by Bob Skolnick Ventanas del Valle Winter 2002
Mike and Ruth Hand were on a mission. They were in Kansas and Mike was about to retire. Nothing against Kansas you understand, but there was really nothing there to hold them. They weren’t from Kansas and had no family in Kansas and they were looking to relocate. They wanted a dry climate, a little warmer than the Midwest and close to the mountains. They wanted to live in a university town, not overly large but close to some of the amenities of larger metropolitan areas such as an airport. With all those requirements the list was rather small. They were familiar with Colorado and Wyoming and had traveled all over Utah and parts of New Mexico. They had actually been to this area a couple of times but on a return trip they discovered Mesilla.
They looked for an existing home in Mesilla with a view of the Organ Mountains but that turned out to be short list as well. A tour of the Showcase of Homes exposed them to the work of two builders that they felt did a “spectacular” job. One was a traditional “stick-built” home and the other was a rammed earth home by Mario and Pat Bellestri of Soledad Canyon Earth Builders. Ruth says she was definitely hooked at that point even though Mike wasn’t entirely sold on the rammed-earth “thing.”
To backtrack just a bit, Ruth had researched techniques, particularly rammed-earth. She had originally wanted an adobe home but neither of them felt comfortable enough about the “technology” involved. But rammed earth was something different; it appealed to her from an energy conservation standpoint as well as the feeling of the heavy, thick walls. She ordered a book on the subject and her Internet searches revealed Soledad Canyon’s website. Mike was not an easy convert. Even though he also wanted a “traditional” home for this area, he thought rammed earth was a new technique. He didn’t realize how long the process had been around. The more they learned, the more they realized what a superior building material it was.
Any doubts about the strength of rammed earth were laid to rest by a story told to them by a friend who was working on a Habitat for Humanity home. There was a sway in one of the walls and they were going to tear the wall down. They ran a chain through two window openings and hooked it to a Bobcat (a small earth-moving vehicle). The wall wouldn’t come down until they hooked it to a large truck that had been unloading building supplies.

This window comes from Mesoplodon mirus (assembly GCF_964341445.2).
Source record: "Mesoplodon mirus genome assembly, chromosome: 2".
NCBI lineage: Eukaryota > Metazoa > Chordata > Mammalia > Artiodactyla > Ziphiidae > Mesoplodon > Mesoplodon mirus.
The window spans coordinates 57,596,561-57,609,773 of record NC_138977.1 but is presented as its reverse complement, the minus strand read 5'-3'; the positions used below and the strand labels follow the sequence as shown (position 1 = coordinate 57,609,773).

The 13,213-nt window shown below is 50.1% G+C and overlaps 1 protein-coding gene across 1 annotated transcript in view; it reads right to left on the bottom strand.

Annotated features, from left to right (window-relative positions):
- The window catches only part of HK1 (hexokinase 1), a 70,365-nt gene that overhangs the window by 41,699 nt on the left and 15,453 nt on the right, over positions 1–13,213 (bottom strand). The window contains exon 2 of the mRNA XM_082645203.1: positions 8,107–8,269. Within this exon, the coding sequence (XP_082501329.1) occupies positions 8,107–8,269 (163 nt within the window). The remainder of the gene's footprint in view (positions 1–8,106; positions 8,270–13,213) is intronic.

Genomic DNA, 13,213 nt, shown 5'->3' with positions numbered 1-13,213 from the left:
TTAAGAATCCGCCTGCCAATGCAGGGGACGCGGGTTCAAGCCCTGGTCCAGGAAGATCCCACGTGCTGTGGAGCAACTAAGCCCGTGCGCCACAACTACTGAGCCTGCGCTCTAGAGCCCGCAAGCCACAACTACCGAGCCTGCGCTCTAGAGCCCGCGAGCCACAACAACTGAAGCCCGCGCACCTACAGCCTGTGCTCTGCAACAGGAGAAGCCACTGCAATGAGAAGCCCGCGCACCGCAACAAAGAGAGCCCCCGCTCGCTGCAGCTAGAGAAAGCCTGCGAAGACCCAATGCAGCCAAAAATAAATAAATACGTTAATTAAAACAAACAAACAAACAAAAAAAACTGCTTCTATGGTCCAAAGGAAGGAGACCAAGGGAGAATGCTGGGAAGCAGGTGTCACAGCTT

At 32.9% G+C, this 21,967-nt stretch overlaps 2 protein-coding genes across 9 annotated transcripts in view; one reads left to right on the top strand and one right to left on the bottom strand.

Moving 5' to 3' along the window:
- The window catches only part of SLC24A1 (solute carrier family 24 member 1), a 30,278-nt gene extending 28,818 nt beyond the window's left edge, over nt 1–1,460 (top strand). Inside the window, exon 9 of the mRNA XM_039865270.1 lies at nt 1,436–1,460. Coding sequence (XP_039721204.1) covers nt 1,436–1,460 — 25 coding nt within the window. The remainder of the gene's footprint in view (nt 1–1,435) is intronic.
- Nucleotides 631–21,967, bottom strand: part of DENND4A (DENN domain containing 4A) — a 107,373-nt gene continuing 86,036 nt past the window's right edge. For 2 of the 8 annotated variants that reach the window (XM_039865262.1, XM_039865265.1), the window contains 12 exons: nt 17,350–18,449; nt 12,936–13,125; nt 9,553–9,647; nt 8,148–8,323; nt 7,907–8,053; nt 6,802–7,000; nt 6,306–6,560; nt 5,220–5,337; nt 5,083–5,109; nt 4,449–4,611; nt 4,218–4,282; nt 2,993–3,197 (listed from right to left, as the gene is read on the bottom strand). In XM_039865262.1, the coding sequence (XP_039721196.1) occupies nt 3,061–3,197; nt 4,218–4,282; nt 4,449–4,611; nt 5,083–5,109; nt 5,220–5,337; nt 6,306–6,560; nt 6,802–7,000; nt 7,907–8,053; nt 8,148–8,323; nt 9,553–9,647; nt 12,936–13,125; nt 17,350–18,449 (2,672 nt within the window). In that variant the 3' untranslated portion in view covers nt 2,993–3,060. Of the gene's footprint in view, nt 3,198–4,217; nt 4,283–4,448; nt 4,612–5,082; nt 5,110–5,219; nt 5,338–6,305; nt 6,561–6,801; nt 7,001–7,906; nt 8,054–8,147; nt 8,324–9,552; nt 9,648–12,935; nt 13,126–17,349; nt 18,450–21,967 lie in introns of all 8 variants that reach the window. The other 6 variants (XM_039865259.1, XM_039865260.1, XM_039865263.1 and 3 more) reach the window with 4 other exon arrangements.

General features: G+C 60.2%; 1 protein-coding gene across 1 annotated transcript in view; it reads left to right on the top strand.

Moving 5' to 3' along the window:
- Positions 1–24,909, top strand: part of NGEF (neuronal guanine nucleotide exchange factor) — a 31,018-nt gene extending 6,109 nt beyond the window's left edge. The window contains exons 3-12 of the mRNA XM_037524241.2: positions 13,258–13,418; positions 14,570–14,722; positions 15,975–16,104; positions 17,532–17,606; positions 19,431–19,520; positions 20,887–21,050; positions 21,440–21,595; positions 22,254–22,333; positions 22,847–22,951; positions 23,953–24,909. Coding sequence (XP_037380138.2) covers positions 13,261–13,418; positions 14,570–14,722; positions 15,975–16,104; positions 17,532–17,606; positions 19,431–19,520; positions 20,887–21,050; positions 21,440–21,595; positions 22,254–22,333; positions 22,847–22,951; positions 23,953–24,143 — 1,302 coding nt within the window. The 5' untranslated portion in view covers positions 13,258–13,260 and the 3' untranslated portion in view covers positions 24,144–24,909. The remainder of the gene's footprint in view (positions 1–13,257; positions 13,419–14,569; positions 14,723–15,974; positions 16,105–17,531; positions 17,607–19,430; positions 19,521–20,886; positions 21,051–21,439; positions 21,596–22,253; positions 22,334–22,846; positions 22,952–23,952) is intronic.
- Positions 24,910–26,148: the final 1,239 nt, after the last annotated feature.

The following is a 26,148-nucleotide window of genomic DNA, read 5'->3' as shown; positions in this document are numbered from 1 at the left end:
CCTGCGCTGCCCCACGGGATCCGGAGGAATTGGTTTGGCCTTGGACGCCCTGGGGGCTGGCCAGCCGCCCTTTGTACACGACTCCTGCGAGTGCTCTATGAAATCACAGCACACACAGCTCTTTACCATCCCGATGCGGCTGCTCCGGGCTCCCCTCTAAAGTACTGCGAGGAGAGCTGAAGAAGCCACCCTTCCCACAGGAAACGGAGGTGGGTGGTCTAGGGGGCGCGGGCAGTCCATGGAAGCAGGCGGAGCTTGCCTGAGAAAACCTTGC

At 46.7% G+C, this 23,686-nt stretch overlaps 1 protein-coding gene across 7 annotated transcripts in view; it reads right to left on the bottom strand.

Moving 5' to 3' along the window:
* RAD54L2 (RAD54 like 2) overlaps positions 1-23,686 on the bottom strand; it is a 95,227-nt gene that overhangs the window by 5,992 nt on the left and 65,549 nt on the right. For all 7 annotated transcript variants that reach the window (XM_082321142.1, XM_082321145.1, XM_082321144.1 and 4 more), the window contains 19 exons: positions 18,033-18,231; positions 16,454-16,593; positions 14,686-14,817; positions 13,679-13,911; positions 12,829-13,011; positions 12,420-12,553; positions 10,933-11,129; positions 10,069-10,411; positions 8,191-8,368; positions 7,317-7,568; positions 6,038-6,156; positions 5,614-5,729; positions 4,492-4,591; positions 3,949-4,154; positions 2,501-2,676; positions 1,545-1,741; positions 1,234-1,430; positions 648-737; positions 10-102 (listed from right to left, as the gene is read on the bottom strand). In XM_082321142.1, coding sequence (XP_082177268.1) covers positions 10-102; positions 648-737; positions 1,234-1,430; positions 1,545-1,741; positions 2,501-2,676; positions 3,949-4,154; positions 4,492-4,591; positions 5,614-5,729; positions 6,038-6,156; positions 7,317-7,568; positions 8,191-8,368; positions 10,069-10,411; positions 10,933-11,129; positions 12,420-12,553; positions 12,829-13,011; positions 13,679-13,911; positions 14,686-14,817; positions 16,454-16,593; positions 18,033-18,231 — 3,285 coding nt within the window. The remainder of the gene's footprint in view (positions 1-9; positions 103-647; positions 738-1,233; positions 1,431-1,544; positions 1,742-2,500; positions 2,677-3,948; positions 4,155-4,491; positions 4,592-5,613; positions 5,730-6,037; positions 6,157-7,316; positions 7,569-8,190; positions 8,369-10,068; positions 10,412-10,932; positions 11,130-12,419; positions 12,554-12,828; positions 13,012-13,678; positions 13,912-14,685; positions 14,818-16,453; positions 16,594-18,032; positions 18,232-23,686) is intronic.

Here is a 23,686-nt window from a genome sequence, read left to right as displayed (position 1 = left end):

They had already purchased a five-acre lot near Mesilla with a great view of the Organ Mountains. Their parcel has a much smaller feeling that the four hundred acres they had in Kansas, but there are strict covenants in this development that is a mix of agricultural and residential. There are guarantees that other houses won’t be built right on the property line so the area won’t seem so much like five acres The land is also farmed by a local farmer and is currently planted in alfalfa.
The Hands rented while the house was being constructed and the design was influenced somewhat by a local bed and breakfast which takes advantage of the same views.
The Bellestri’s involved them on a daily basis throughout the design and building process. It turned out to be a fascinating and exciting experience. The end result meets not only their energy efficiency concerns with rammed earth’s superior insulation qualities and an in-floor heating system but also their aesthetic requirements with tile floors, wooden beams and a “gallery” atmosphere. The house almost seems to grow out of the earth and fields that surround it rather than being imposed upon them.
They have wasted little time in taking advantage of the offerings of their new locale by traveling and exploring the region as well as becoming involved in many community activities. Both being outdoor loving types, they have experienced the Gila Wilderness, Cloudcroft, Elephant Butte, Carlsbad, Silver City, Taos, Albuquerque, and Santa Fe. Not bad considering they have been here less than a year and a half.
Mike a retired veterinarian, who worked with mostly large animals for ten years. He went back to school for a Ph.D. and met Ruth who was working in a research laboratory. She later got a Bachelor’s and Master’s in Nursing and became a Nurse Practitioner. Mike moved into the corporate executive management world, “where they overpaid me for several years, but it allowed us to retire and move out here.” Ruth volunteers at the Community of Hope’s St. Luke’s clinic one day a week and also at Jardin de los Ninos (for indigent children), helps out at their church, St. James Episcopal, works part-time as a Nurse Practitioner at Prompt Care and has taken a Master Gardening class. Mike also does a great deal of work at Jardin (“more than I ever thought – but it’s been very rewarding”) and still does some consulting work for his former company.
They have seemingly assimilated very quickly making many good friends and, Mike at least, developed quite a green chile habit. “People in small towns are very friendly,” says Ruth. “But I’ve been impressed with the way the locals welcomed us into the community,” Mike added. “We wanted a real place, a real New Mexico place, and this is.”
They definitely have a real place in which to live, and not just their lovely home but the locale. Mike concluded, “Mesilla is such a gem. In fact, if you go anywhere in the state – if you’re up Santa Fe looking at artwork and they ask you where you live and you say Mesilla – they know where that is. It’s been a good move.”
It sounds like Mike and Ruth Hand definitely know and love the fact that they “aren’t in Kansas anymore.”